The result is the best of both worlds – a powerful business solution married to sparkling analytics – so everyone wins.

If you have equally valuable business logic developed in OpenEdge, why not talk to us today to find out how you can leverage this valuable asset to deliver beautiful, live intelligence to mobile and web.

Look up pretty much any survey on IT priorities over the last few years, and analytics is consistently number one. Not only that, the number of decision makers reporting that it is their highest priority is growing year on year.

Why? Well we think the major reason is modern analytics offers real disruptive change for organisations, rather than just the iterative efficiencies afforded by traditional BI. This change has been driven by the development from passive reporting to technology that allows users to actively discover, share and collaborate with insight about their organisation.

In our presentation at PUG Challenge EMEA in Copenhagen next week, we’ll explore these ideas further and show how some of our customers are using our technology to radically change how they do business. Here at DataPA we believe this is just the start of a hugely exciting cycle of innovation in analytics, offering huge potential for us and our partners. We’ll also discuss the innovations we’re introducing to our software in the next few months and beyond. Innovations that we’re convinced will keep us and our partners at the forefront of this revolution. We’d love you to join us.



A reoccurring point of discussion as I visit our customers is the role of traditional printed reports in business intelligence. Like most BI vendors, we have always delivered a traditional report designer as one option for visualizing the intelligence DataPA OpenAnalytics generates. However, for a good number of years we’ve concentrated our development efforts on dashboards, and ways of delivering them to an increasing array of devices. Our reasons are simple. We believe that pretty much any business function can be better supported with a live, interactive visual display of information rather than a static printed document.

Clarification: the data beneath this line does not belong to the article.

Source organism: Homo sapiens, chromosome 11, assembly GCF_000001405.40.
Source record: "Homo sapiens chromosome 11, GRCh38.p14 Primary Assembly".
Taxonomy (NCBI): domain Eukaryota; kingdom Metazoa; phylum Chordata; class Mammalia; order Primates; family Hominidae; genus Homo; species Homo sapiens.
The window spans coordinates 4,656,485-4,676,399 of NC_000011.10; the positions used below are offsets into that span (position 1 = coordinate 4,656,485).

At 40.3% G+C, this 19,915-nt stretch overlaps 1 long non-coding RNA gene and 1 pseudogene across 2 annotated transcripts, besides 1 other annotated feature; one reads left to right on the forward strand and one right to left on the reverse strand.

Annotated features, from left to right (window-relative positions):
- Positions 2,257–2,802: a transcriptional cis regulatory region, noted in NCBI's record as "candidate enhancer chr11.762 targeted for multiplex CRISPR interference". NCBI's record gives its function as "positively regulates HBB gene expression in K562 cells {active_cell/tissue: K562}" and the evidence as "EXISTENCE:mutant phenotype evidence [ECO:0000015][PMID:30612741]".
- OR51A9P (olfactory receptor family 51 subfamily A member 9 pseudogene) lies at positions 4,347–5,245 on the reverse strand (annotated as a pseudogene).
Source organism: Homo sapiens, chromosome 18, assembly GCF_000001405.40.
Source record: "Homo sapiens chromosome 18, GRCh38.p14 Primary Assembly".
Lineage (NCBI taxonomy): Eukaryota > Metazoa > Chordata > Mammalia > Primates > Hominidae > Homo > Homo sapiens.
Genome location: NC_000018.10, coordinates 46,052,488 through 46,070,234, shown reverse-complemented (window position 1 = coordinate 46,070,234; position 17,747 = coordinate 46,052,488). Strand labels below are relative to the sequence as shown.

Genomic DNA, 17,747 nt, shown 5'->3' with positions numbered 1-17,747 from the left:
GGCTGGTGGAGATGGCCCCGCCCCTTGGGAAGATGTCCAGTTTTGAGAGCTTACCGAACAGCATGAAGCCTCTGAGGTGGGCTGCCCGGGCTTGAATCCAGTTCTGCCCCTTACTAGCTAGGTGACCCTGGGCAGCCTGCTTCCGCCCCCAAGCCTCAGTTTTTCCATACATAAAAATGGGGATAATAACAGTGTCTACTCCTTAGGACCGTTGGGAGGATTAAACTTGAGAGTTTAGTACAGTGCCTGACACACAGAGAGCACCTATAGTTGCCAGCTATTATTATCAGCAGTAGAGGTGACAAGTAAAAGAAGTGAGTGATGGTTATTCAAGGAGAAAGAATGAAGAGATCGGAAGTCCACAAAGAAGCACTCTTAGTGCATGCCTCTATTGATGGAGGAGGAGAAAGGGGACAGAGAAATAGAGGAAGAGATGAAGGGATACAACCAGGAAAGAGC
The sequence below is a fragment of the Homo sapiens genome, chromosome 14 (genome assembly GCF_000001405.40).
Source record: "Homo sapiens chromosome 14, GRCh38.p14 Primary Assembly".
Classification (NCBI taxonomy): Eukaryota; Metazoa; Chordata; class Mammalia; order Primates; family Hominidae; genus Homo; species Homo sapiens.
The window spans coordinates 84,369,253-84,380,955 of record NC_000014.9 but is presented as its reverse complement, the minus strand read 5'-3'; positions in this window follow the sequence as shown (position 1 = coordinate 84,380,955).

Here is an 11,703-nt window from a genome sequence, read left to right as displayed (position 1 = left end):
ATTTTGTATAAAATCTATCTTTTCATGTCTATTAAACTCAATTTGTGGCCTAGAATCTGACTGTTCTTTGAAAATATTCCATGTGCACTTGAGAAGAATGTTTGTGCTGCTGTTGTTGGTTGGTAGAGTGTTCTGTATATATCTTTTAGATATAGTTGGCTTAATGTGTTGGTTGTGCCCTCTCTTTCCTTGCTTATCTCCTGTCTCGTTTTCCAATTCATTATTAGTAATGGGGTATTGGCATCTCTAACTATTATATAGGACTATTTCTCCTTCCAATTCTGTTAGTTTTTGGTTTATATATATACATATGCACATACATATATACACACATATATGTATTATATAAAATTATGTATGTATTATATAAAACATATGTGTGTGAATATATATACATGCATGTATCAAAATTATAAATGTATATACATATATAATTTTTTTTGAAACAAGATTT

So I’m always surprised at how many of our customers, even new customers, still rely heavily on our traditional report designer for their business functions. In the last few months, as I’ve visited and spoken with our customers, I’ve begun to ask why.

What’s clear is in almost all cases the decision to choose a report is based more on habit than any clear, reasoned argument. For example, a common response is the need to take a report to a meeting for discussion. But surely, the same information on a tablet, where it was possible to explore the data behind figures with colleagues would be more useful?

Today, with the proliferation of mobile devices and internet connectivity, there are very few situations where static printed documents are a better solution than visual, interactive dashboards delivered to our desktop or mobile devices. As a rule, I would suggest if there is a legal reason to share or print a document, a report is appropriate, otherwise why not consider a dashboard that can deliver live intelligence pretty much anywhere.

For our part, whilst we’ll continue to support our customers who choose reports, we’ll focus our efforts on developing dashboards that deliver live, interactive intelligence wherever and whenever it’s required.

There has been a lot of discussion lately that data lakes will transform analytics, giving us access to a huge volume of data with a variety and velocity rarely seen in the past. For those of you who don’t spend your days trawling analytics or big data blogs, the concept of a data lake is simple.

With a traditional data warehouse, the repository is heavily structured, so all the work to convert the data from its raw structure needs to be implemented before the data enters the repository. This makes it expensive to add new data sources and limits the analytics solution so only known, pre-determined questions can be asked.

Object store repositories like Hadoop are designed to store just about any data, in its raw state, with little cost or effort. As a result, it becomes cost effective for organisations to store pretty much everything, on the off chance it might be useful at a later date.

The advantage from an analytics perspective, is a data lake gives access to a much vaster, and richer source of data that facilitates data mining and data discovery in a way that is just impossible with a data warehouse. The disadvantage is the lack of structure provides real challenges for performance, data governance and providing context within which less technical users can be self-sufficient.

These challenges need to be met by those of us that design and build analytics solutions. Here at DataPA, we’ve spent years building a platform that facilitates data governance and context in a live data environment. With our technology and experience there are few companies better placed to take advantage of this new opportunity. Like most new developments, data lakes will not be a golden bullet to solve all analytics requirements. However, we do think they have a significant part to play in the future of analytics and can’t wait to see what opportunities they bring for us and our customers.